Monday, November 26, 2007


Welcome back boys

By Edward Copeland
For more than a decade now, I've lived in a critical wilderness when it comes to the Coen brothers. I was a huge fan of the siblings from the moment I saw Blood Simple back in 1985, through the great fun of Raising Arizona and the exquisite Miller's Crossing. I liked Barton Fink a lot, though something of their style was starting to strike me as repetitive.

When Fargo came and seemingly the entire critical world ravished it with hosannas, I felt as if I stood alone thinking the movie was overrated and the Coens were stuck in a rut, a feeling that only grew over the course of their next films, so much so that I skipped offerings such as the ill-advised remake of The Ladykillers and Intolerable Cruelty. When No Country for Old Men started garnering raves, I was skeptical as I had been post-Hudsucker Proxy, partly as self-defense so as not to be disappointed. Now I've seen No Country for Old Men and no one is more delighted than I am to say that Joel, Ethan and I have met up again on the same path.

This isn't to say that some of the praise for No Country for Old Men isn't overselling the film's worth, but I think it's understandable since it plays like such a radical departure from the usual Coen outing. As Tommy Lee Jones' sheriff says at one point, "it's hard to take measure of something when you don't understand." Still, this film adaptation of Cormac McCarthy's novel isn't really hard to grasp, it's just removed from most of the brothers' recent output in its coldness, straight-forward nature and relative lack of snark.

In a way, the Coen brothers film that No Country most closely resembles is their very first effort, Blood Simple, with its Western noir feel and Texas setting. Unlike Simple's great showiness, No Country resists all impulses to call attention to itself. It's as if the Coens, tired of two decades as the high school class clowns of American filmmaking, have finally matured to middle age.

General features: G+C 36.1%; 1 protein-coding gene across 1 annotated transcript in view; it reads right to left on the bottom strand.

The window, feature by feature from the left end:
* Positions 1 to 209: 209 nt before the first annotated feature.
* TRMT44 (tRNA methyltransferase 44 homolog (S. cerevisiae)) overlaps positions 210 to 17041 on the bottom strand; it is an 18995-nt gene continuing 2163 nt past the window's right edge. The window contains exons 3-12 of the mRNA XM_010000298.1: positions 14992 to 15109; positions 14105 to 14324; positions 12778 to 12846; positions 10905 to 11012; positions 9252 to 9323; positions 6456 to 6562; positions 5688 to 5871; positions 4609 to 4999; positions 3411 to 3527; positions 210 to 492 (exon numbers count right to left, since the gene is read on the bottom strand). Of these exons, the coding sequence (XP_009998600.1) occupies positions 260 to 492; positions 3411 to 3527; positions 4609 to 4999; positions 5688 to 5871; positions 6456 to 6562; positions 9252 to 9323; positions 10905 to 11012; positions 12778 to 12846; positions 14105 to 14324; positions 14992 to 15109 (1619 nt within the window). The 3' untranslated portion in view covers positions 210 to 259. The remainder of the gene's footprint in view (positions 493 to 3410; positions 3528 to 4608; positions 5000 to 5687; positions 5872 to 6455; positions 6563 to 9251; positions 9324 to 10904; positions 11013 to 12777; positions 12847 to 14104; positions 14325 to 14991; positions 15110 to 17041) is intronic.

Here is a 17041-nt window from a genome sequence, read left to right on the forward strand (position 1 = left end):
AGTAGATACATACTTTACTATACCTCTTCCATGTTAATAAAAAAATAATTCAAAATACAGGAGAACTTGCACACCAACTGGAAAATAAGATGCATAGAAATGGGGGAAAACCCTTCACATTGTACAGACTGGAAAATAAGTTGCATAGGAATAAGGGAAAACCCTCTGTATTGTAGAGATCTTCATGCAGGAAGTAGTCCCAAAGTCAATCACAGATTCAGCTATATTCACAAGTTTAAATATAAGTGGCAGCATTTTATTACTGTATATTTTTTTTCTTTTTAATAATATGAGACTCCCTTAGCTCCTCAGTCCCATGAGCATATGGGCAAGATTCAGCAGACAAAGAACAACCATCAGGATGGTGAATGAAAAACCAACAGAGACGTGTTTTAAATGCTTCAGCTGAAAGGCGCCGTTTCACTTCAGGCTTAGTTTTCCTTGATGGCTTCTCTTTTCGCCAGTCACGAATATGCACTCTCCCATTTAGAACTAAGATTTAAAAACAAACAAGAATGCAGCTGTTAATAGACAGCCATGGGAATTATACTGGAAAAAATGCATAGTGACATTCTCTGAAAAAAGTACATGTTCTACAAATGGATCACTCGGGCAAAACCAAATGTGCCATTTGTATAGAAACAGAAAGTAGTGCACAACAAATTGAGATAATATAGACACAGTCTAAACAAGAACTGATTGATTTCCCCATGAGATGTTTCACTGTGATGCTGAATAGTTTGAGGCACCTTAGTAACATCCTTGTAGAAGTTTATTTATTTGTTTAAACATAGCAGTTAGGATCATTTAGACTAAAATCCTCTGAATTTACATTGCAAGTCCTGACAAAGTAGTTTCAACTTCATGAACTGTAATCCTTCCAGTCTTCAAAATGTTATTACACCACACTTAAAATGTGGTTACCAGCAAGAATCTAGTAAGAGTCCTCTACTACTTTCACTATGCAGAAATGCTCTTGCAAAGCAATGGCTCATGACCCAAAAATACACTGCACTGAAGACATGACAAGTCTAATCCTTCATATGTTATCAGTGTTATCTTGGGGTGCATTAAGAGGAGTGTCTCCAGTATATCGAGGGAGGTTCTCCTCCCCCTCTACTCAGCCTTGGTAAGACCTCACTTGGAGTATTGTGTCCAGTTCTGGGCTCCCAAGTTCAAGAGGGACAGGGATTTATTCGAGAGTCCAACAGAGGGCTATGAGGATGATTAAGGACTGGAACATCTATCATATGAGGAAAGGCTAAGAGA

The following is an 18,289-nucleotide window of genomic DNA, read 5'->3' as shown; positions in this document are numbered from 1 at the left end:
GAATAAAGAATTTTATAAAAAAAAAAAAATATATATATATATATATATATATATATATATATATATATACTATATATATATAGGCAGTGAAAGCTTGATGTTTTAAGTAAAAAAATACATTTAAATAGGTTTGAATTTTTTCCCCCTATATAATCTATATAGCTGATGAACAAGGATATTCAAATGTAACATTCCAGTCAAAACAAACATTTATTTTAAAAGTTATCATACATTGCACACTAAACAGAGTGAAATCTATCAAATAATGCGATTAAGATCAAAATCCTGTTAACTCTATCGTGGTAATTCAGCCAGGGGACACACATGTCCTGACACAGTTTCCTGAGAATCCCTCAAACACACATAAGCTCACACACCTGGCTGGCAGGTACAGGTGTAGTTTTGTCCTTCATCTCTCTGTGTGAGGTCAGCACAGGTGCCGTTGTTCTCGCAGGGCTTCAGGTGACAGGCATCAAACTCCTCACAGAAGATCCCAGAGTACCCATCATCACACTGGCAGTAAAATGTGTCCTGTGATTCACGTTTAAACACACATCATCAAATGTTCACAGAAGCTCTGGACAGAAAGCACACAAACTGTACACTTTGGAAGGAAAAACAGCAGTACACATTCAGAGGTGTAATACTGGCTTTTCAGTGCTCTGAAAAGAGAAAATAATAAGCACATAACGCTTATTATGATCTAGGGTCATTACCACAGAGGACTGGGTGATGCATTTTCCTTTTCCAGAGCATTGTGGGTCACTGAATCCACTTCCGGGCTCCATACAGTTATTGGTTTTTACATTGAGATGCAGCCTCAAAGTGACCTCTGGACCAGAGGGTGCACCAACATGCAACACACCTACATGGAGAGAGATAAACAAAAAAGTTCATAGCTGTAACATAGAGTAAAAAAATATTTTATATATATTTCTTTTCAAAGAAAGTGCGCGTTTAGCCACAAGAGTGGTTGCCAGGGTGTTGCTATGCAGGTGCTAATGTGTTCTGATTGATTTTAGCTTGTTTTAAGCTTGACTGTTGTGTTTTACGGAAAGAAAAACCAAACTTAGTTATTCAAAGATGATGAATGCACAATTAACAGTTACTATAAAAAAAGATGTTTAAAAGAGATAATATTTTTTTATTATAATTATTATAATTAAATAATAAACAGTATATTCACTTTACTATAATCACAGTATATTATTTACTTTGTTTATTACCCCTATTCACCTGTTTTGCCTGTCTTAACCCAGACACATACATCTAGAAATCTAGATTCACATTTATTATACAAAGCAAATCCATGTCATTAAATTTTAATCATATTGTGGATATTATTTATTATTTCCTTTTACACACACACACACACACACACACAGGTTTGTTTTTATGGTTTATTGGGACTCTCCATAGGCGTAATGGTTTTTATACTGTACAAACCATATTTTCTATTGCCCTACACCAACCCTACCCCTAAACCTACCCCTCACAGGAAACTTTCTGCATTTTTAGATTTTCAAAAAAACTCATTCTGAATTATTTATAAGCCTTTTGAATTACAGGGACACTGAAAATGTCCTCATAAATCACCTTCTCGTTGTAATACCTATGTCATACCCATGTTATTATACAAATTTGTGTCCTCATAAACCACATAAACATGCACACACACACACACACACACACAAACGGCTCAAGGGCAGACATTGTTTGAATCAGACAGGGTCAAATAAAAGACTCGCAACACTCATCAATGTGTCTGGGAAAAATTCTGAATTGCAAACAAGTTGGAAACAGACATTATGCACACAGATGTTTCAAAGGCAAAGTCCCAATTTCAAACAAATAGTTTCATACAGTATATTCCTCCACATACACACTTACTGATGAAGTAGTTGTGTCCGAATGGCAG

The other Coen film that No Country parallels, albeit slightly, is Fargo since it really has no lead but instead three characters whose paths intersect at times. In addition to Jones' sheriff, who seems like a more reticent version of the character he played in his underrated directing debut, The Three Burials of Melquiades Estrada, there is Josh Brolin's trailer park denizen who stumbles upon the scene of a drug deal gone bad and makes off with a briefcase full of cash.

The third, and most vivid, member of this trio is Anton Chigurh (Javier Bardem), a stoic killing machine with pasty skin and a Prince Valiant haircut, out to retrieve the money as well as slaughter anyone whose death meets his peculiar fancy.

What's most remarkable about the film to me is its pacing, which seems very deliberate yet delivers much momentum without ever feeling rushed. I also liked how it's a period piece, but one so subtle that unless you pay close attention, you might not realize it is set in 1980.

In fact, what No Country bubbles over with more than anything else is subtlety, not something I've come to expect from the Coens. The themes of what a tough country America can be and the futility of chasing things that have fallen far from your reach are there, but delivered with a velvet touch instead of a sledgehammer. The other thing that impressed me most is that really none of the characters are particularly dumb.